Format: 2 x 2-inch slide mounts Tray type: Gravity feed, horizontal rotary Tray capacity: 80 or 140 slides Lensmount: Rack and pinion Lamp type: 150-watt quartz halogen Weight: Approximately 12 pounds Dimensions: 12.9 x 4.5 x 11.5 inches (W, H, D) Noise levels: Noisy; 69.2 dB (front), 65.1 dB (above), 72 dB (back) Features: Quick-release bulb housing, power-cord retainer, remote-control storage compartment, rear leveling foot, 140-slide tray (standard). On other Carousel models, autofocus, slide previewing screen, timer, and variable power for overseas currents are available. Accessories: Wired or wireless remote control, carrying case, dustcover, dissolve control, stack loader, slide clips (see picture, page 41). List price: $436 (with 102mm f/2.8 Ektanar C lens) Comments: Parts and service are almost universally available from local dealers or Kodak’s eight nationwide service centers. Accepts normal (70-hour), high-output (35-hour), and long-life (200-hour) bulbs. Projector performs admirably (bright image, smooth and fast slide change) with quick setup and easy leveling. Also transports easily with large built-in handle. Illuminated controls make it easy to use in a darkened room. Fine-focusing, especially with manual control, can be difficult.
EKTAGRAPHIC III AMT
Format: 2 x 2-inch slide mounts Tray type: Carousel-compatible, horizontal rotary Tray capacity: 80 or 140 slides Lensmount: Carousel-type rack and pinion Lamp type: 150-watt quartz halogen Weight: Approximately 12 pounds Dimensions: 12.9x4.5x11.5 inches (W, H, D) Noise levels: Noisy; 68.9 dB (front), 65 dB (above), 73.7 dB (back) Features: Quick-release bulb housing, autofocus, timer, power-cord retainer, reading light, remote-control storage compartment, rear leveling foot, 80-slide tray (standard). Terminals for external dissolve and tape units. Some Ektagraphic models feature slide-previewing screen, high/low lamp settings. Accessories: Wired or wireless remote control, carrying case, dustcover, filmstrip adapter, stack loader, slide clips (see picture, page 41). List price: $657 without lens Comments: Basically a more rugged, upgraded Carousel designed primarily for audiovisual use. Slides are held more securely in projector gate to assure image alignment during multiprojector dissolve presentations. Some motor parts (ball bearings, motor pulley, etc.) are sturdier than Carousel; Ektagraphic also features three-year warranty instead of one. Also accepts 300-watt high-output bulb (15-hour lifetime) that Carousel will not. We found performance similar to Carousel's: bright but noisy. Projected image vibrates slightly on screen, and very fine manual focusing is difficult.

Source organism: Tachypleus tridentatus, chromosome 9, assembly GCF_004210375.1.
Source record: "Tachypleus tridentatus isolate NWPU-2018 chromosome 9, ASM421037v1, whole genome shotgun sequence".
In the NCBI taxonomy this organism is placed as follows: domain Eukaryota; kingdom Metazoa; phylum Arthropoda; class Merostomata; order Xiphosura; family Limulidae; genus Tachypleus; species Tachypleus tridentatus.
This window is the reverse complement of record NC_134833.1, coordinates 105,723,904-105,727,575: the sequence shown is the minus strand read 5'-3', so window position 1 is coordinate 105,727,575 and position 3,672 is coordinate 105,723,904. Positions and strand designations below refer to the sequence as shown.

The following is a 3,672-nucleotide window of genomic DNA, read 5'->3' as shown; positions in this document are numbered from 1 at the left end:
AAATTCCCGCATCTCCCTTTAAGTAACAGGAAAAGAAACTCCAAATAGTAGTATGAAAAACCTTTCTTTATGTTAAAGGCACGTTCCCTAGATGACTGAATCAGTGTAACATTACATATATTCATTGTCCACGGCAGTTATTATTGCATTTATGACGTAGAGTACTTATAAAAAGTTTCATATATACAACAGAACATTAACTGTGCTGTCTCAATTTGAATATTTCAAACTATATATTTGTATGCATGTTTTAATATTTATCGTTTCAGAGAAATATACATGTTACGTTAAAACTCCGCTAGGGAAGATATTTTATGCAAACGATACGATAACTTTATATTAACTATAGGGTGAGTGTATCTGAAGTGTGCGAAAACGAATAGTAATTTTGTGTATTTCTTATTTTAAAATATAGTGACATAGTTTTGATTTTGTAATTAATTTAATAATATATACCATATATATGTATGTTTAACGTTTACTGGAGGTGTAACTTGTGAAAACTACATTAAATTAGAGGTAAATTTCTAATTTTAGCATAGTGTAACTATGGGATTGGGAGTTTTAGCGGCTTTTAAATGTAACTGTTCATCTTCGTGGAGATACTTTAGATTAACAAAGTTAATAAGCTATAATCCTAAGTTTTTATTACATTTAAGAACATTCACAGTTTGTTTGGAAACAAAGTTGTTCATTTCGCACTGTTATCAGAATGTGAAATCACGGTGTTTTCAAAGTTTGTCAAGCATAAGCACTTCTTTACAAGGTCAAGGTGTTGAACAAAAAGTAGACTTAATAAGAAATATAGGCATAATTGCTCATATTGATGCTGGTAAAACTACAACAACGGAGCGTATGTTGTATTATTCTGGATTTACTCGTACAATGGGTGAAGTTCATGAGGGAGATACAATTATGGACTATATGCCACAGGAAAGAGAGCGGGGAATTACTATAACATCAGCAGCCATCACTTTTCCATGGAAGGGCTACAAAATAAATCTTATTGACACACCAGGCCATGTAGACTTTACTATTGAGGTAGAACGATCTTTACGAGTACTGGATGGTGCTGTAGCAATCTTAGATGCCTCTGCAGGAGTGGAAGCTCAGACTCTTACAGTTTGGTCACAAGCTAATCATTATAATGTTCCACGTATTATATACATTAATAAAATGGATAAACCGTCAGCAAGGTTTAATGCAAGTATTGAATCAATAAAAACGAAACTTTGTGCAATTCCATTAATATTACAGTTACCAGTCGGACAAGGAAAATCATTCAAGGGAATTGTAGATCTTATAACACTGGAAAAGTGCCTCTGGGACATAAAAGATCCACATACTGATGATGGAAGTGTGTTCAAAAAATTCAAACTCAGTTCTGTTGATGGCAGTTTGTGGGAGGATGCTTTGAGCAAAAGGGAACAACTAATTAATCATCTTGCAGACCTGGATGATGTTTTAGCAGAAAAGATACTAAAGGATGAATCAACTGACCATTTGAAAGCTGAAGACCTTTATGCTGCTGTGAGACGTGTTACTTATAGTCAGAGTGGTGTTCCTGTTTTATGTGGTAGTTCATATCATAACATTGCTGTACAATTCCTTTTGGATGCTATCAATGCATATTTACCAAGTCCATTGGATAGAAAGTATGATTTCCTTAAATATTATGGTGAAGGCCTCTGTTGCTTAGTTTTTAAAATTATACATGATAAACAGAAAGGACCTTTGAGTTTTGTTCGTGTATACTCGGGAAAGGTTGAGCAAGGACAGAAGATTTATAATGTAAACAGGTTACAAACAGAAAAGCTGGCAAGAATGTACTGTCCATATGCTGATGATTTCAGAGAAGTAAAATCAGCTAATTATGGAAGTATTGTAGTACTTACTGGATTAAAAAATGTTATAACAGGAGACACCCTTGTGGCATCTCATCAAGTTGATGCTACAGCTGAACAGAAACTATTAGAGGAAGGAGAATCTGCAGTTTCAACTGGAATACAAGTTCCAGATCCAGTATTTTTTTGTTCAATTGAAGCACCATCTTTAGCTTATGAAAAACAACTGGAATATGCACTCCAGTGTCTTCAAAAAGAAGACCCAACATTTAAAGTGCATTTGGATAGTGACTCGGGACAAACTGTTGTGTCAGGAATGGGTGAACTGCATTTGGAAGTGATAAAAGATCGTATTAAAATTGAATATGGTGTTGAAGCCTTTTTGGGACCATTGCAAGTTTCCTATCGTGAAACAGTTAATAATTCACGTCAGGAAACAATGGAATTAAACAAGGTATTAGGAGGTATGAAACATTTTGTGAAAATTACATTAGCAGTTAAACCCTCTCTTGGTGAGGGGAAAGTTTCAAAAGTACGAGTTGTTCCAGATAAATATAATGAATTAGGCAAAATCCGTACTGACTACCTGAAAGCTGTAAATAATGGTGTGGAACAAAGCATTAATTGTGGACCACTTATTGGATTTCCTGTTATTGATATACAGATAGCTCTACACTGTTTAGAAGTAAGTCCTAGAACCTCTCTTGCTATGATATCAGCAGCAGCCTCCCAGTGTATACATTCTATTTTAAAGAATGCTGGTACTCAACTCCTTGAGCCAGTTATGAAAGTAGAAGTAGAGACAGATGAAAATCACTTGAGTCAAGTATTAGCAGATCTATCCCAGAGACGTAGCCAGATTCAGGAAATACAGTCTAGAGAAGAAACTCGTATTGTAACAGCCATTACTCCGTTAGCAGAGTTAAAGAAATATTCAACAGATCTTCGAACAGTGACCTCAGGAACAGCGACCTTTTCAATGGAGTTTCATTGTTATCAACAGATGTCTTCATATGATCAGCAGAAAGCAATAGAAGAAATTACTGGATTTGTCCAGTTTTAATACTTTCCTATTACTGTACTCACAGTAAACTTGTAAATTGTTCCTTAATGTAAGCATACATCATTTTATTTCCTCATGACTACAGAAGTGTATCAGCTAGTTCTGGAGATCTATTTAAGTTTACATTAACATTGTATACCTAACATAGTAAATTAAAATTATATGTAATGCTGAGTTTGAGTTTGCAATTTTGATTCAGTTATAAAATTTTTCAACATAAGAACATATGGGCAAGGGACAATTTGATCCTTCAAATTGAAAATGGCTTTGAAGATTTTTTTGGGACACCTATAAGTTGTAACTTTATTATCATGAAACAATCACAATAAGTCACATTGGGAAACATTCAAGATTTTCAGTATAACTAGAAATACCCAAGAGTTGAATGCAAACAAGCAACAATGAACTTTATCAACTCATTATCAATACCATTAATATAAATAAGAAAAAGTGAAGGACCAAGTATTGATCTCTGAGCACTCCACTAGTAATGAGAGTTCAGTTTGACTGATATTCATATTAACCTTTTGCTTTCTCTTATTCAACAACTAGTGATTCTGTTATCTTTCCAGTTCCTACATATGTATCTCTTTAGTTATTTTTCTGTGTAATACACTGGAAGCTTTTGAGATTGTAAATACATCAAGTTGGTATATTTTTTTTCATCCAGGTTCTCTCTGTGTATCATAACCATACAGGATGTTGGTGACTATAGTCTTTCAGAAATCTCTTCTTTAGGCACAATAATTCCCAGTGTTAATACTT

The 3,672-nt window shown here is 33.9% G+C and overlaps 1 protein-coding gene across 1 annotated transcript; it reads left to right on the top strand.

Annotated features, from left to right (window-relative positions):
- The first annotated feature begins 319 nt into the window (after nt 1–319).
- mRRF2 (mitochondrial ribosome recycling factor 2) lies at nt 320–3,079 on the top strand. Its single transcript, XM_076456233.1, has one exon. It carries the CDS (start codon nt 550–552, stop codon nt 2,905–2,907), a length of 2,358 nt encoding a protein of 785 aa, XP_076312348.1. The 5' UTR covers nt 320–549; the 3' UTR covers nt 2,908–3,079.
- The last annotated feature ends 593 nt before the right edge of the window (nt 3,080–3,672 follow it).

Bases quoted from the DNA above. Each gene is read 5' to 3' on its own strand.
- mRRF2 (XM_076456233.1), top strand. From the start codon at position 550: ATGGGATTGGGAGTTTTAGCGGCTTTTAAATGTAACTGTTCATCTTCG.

Format: 2 x 2-inch slide mounts Tray type: Carousel-compatible, horizontal rotary Tray capacity: 80 or 140 slides Lensmount: Carousel-type rack and pinion or helical Lamp type: 250-watt quartz halogen Weight: 13 pounds, 2 ounces Dimensions: 11.25x4.5x13 inches (W, H, D) Noise levels: Average; 67.9 dB (front), 63 dB (above), 67.7 dB (back) Features: Spring-loaded auxiliary lamp; high/low lamp settings; terminal for external dissolve and sound units. Highand low-speed slide changing will accommodate different types of external control units. Accessories: Wired remote control, infrared wireless remote, carrying case, and keyboard for randomly viewing slides by number. List price: $1,179 (lens, tray not included) Comments: Bright image and easy to operate, except that much fine-tuning of lamp/ reflector alignment is required at setup. Slide tray spins quickly and smoothly around when advance button remains depressed so you can swiftly access a specific slide without having to manually operate tray. Revolving tray stops automatically at zero position for quick removal. Apollo features an extremely versatile interface for external control units, but this interface really boosts its cost.
Format: 2 x 2-inch slide mounts Tray type: Carousel-compatible horizontal rotary Tray capacity: 80 or 140 slides Lensmount: Carousel-type rack and pinion Lamp type: 150-watt quartz halogen Weight: 13 pounds, 9 ounces Dimensions: 13.75 x 5.5x 12.75 inches (W, H, D) Noise levels: Average; 65 dB (front), 64.4 dB (above), 73 dB (back) Features: Autofocus, wired remote control (standard), high/low lamp setting, quickset release lever for tray removal, easy access to lamp, rear leveling foot, power cord housing, timer control (on some models). Accessories: Custom dissolve units, dustcover, carrying case, multiprojector stands List price: $540 (without lens) Comments: Image quality is good. Best operative feature is focusing: equally good from either control panel or remote control. Focusing motor is very smooth and responsive, with little searching required to coax image into sharpest focus. Controls and operation are straightforward and seem reliable. Problems: no storage compartment for the standard-issue remote control, and projector seems unnecessarily bulky. It’s considerably bigger than the Rolleivision 35 Twin, which contains (wo projectors. Sestar lenses often sold with Caramates are sharp.
P 2000 PRADOVIT